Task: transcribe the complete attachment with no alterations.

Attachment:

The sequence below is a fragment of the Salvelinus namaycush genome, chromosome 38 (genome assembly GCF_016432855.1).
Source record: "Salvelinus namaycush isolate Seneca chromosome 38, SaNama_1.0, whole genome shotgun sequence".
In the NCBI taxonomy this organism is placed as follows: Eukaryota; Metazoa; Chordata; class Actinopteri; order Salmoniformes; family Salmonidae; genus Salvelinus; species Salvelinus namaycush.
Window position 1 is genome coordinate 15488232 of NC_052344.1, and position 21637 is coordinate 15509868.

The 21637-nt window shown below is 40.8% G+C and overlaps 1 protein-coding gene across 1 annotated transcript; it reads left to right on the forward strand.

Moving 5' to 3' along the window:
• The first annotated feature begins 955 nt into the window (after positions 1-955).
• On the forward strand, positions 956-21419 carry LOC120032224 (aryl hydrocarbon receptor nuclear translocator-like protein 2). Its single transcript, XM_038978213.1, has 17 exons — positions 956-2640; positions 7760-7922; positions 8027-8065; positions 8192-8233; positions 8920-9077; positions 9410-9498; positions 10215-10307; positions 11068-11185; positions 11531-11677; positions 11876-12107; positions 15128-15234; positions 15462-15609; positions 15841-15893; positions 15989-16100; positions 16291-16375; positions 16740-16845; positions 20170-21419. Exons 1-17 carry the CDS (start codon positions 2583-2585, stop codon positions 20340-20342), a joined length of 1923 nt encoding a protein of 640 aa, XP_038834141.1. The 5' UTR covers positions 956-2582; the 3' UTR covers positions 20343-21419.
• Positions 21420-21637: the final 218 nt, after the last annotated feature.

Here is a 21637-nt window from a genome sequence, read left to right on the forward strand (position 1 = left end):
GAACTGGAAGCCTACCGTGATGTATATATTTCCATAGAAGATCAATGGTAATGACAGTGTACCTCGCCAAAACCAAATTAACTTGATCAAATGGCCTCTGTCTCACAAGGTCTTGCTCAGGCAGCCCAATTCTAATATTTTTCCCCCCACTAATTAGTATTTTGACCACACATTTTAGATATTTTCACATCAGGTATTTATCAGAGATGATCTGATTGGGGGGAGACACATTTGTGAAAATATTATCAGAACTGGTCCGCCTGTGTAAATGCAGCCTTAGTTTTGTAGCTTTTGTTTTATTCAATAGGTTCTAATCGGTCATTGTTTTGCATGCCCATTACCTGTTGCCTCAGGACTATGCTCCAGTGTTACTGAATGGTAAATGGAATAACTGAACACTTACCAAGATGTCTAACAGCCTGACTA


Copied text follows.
The sequence below is a fragment of the Salvelinus namaycush genome, chromosome 38 (genome assembly GCF_016432855.1).
Source record: "Salvelinus namaycush isolate Seneca chromosome 38, SaNama_1.0, whole genome shotgun sequence".
In the NCBI taxonomy this organism is placed as follows: Eukaryota; Metazoa; Chordata; class Actinopteri; order Salmoniformes; family Salmonidae; genus Salvelinus; species Salvelinus namaycush.
Window position 1 is genome coordinate 15488232 of NC_052344.1, and position 21637 is coordinate 15509868.

The 21637-nt window shown below is 40.8% G+C and overlaps 1 protein-coding gene across 1 annotated transcript; it reads left to right on the forward strand.

Moving 5' to 3' along the window:
• The first annotated feature begins 955 nt into the window (after positions 1-955).
• On the forward strand, positions 956-21419 carry LOC120032224 (aryl hydrocarbon receptor nuclear translocator-like protein 2). Its single transcript, XM_038978213.1, has 17 exons — positions 956-2640; positions 7760-7922; positions 8027-8065; positions 8192-8233; positions 8920-9077; positions 9410-9498; positions 10215-10307; positions 11068-11185; positions 11531-11677; positions 11876-12107; positions 15128-15234; positions 15462-15609; positions 15841-15893; positions 15989-16100; positions 16291-16375; positions 16740-16845; positions 20170-21419. Exons 1-17 carry the CDS (start codon positions 2583-2585, stop codon positions 20340-20342), a joined length of 1923 nt encoding a protein of 640 aa, XP_038834141.1. The 5' UTR covers positions 956-2582; the 3' UTR covers positions 20343-21419.
• Positions 21420-21637: the final 218 nt, after the last annotated feature.

Here is a 21637-nt window from a genome sequence, read left to right on the forward strand (position 1 = left end):
GAACTGGAAGCCTACCGTGATGTATATATTTCCATAGAAGATCAATGGTAATGACAGTGTACCTCGCCAAAACCAAATTAACTTGATCAAATGGCCTCTGTCTCACAAGGTCTTGCTCAGGCAGCCCAATTCTAATATTTTTCCCCCCACTAATTAGTATTTTGACCACACATTTTAGATATTTTCACATCAGGTATTTATCAGAGATGATCTGATTGGGGGGAGACACATTTGTGAAAATATTATCAGAACTGGTCCGCCTGTGTAAATGCAGCCTTAGTTTTGTAGCTTTTGTTTTATTCAATAGGTTCTAATCGGTCATTGTTTTGCATGCCCATTACCTGTTGCCTCAGGACTATGCTCCAGTGTTACTGAATGGTAAATGGAATAACTGAACACTTACCAAGATGTCTAACAGCCTGACTA